Wednesday, 30 June 2010

Chasing Stars and Socialism

 

   I didn’t manage to do any posting on the World Cup prior to England’s demise (I was leaving it to the finals!) although I did manage one tweet during the match we did play reasonably well in (can’t remember who it was against now which shows how much I like football):

“How can a team of people perform so differently at different times? #england (the value of performance improvement vs performance management”

 

I was really just thinking about how much peoples’ performance can change in a short period of time, and the range of subjective and intangible factors which contribute to the difference.  Hence performance improvement.  And then contrasting this with measuring and ‘managing’ performance (as in performance management) which I don’t think can contribute as much.

But I could have been referring to the performance of the team, as I think all those factors that make performance improvement difficult for individuals and magnified significantly for a team.  I though this article by Lane4 in Human Resources magazine summed it up quite well.

But not as well as this (from the Evening Standard):

“According to former England winger John Barnes, South American success and Fabio Capello's failure in South Africa can be explained by one thing. Socialism.

"Football is a socialist sport," he explains. "Financially, some may receive more rewards than others but, from a footballing perspective, for 90 minutes, regardless of whether you are Lionel Messi or the substitute right-back for Argentina, you are all working to the same end.

"The teams which embrace the socialist ideology rather than having superstars, are the teams that are successful. Or if there are superstars they don't perceive themselves to be that. That's why I use Messi as an example. As much as he's a superstar he respects his team-mates and their collective efforts."

"Players from other nations when they play for their country are once again a socialist entity, all pulling in the same direction," he tells me from a dressing room at Supersport's studios where he is an expert analyst on the World Cup. "The most important thing for every Brazilian player is to play for Brazil.

"It doesn't matter if he plays for Milan or Manchester United. A Brazilian who puts on that yellow shirt feels the same as the man next to him in that yellow shirt. They have a humility to the shirt. It is not the same for those who wear the Three Lions."

For Barnes, the answer is simple.Whether Capello remains in charge or not, England have to start playing as a team and lose the tag of the Golden Generation.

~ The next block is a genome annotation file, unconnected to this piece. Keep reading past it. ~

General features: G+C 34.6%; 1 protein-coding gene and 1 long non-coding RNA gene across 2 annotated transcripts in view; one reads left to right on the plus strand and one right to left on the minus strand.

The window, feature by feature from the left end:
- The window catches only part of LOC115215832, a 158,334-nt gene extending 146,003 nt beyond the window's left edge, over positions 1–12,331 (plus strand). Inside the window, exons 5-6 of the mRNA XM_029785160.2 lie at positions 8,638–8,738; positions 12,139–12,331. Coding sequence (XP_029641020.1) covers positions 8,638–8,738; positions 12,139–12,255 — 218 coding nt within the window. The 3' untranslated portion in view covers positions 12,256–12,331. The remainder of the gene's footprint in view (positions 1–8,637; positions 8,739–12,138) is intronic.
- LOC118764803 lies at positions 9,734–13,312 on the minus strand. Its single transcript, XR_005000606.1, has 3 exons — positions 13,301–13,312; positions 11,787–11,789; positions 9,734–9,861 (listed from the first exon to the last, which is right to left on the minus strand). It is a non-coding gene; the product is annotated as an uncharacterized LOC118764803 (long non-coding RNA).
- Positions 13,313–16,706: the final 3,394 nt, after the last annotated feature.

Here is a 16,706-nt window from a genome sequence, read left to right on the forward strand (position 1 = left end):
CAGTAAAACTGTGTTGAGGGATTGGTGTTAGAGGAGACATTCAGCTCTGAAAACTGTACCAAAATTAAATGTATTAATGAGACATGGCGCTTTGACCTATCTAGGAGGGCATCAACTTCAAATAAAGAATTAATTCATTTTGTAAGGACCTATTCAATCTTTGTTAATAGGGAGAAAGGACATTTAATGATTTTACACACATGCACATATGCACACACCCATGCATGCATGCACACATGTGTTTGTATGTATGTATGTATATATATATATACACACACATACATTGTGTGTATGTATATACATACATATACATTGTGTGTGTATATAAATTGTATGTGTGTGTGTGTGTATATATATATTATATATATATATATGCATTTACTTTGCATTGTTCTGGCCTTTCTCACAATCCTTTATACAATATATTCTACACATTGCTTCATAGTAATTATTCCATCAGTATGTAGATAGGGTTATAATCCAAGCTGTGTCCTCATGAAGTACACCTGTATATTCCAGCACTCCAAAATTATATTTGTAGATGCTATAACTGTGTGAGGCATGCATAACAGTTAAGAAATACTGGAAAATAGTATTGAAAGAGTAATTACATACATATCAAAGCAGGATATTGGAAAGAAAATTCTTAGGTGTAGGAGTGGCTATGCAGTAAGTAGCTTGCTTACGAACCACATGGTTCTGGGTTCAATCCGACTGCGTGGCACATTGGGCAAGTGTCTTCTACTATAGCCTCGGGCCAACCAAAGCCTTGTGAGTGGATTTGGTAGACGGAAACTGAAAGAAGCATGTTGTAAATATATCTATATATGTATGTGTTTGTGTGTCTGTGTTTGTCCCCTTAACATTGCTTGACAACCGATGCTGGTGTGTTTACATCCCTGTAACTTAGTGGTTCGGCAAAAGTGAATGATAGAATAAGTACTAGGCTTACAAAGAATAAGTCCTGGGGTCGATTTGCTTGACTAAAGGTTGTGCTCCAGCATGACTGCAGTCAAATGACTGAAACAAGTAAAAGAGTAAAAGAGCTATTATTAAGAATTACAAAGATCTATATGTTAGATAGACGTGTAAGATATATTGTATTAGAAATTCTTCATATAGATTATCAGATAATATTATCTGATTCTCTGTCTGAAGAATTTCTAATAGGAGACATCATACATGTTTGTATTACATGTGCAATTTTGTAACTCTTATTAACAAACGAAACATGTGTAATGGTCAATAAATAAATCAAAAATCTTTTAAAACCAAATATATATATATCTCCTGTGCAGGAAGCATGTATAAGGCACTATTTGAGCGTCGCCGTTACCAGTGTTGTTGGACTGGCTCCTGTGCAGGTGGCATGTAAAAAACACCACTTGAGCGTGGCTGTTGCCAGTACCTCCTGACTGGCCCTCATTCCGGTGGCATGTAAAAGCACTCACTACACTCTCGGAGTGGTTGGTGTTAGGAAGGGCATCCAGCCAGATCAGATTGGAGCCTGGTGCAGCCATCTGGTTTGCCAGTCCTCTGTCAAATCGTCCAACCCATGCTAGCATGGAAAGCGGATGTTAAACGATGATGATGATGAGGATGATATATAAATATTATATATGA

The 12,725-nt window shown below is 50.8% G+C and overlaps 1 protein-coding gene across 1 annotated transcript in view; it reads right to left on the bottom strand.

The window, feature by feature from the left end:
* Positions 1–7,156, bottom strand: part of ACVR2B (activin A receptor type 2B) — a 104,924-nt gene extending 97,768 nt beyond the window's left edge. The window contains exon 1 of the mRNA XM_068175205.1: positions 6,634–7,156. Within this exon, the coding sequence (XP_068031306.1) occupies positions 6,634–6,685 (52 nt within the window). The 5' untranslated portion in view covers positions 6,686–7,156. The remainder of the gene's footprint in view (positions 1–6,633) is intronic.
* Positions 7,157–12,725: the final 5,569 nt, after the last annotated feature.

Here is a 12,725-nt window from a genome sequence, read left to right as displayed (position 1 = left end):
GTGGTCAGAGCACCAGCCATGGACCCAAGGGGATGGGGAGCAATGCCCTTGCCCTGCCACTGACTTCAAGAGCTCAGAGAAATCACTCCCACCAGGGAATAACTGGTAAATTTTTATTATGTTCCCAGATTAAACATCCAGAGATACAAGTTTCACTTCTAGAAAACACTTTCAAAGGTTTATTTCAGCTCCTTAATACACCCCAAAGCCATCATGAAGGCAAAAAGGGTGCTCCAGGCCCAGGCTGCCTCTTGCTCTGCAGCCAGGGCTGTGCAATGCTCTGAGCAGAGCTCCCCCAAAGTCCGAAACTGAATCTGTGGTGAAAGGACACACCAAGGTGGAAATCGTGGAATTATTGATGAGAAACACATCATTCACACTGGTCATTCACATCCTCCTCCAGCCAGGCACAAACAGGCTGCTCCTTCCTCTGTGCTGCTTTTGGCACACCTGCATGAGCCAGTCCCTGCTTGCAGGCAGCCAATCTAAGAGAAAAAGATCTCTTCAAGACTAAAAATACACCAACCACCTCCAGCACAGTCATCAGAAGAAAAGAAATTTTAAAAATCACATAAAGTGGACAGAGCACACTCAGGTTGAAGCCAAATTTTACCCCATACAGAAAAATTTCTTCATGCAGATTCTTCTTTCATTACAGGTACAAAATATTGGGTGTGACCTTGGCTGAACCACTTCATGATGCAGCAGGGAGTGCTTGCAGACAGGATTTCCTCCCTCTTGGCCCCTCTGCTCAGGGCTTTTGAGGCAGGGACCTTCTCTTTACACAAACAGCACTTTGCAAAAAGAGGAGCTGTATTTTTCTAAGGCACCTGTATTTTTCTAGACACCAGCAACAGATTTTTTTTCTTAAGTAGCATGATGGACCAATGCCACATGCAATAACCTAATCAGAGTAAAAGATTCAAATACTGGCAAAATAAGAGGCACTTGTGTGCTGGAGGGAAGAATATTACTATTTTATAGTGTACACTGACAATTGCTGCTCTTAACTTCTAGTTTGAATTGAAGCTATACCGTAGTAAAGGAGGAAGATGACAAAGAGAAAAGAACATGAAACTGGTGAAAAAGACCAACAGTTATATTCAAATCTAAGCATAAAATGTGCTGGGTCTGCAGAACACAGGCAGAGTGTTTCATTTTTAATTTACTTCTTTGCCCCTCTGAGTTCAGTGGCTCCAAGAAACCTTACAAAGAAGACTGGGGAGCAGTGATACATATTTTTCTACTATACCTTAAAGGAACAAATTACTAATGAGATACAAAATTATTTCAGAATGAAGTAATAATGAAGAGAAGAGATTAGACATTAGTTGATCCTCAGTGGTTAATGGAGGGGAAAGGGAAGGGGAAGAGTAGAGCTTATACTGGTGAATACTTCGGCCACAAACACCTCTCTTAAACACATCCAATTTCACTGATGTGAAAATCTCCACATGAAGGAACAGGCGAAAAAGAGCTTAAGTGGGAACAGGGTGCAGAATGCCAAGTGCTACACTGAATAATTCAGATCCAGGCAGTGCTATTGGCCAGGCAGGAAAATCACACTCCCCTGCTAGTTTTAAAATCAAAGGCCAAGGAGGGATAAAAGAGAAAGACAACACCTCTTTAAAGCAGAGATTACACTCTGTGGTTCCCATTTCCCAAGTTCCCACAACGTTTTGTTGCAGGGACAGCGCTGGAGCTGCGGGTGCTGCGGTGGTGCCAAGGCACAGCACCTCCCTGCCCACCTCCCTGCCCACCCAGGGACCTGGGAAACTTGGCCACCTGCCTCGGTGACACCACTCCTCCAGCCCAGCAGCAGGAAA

"We have empowered our players so much that they are superstars at their clubs. Too many have been put on pedestals and treated as untouchable.

"Look at John Terry after the Algeria match. He comes out and tells you what the problem is. But he doesn't see himself as part of the problem."

"Spain has an identity. If you black out the faces and don't know who's playing, you can still say this Spain because of the way they play. You can see Brazil because of the way they play. We haven't got a method. We need to create an identity."

 

It’s not that new a point (think the Real Madrid Galacticos) but it’s the most intelligent thing I’ve heard a footballer, or many a business leader, say.

And that’s why I want to do this post.  I think the general points that John Barnes makes apply just as much to business as they do to footballers – we’ve been chasing superstars as well.  And there’s a lot of evidence to suggest this works just as poorly in business as it does in football.

The best of this come from Boris Groysberg and I’m currently reading his new book, Chasing Stars.

You probably realise that I’m an avid reader, but I’ll admit I’m finding this book quite hard going and unless you’ve got a really deep interest in this research, I’d stick to Groysberg’s SMR article ‘When Stars migrate, do they still perform like Stars?’, or even just this blog post by Bob Sutton.

Basically, the research suggests that stars are only stars because of the context they work in and particularly the network (or team) that backs them up.

So do we need a more socialist approach in business too?  You’ll probably know my answer because that’s largely what this blog’s about!  But I’d be interested in yours as well.

 

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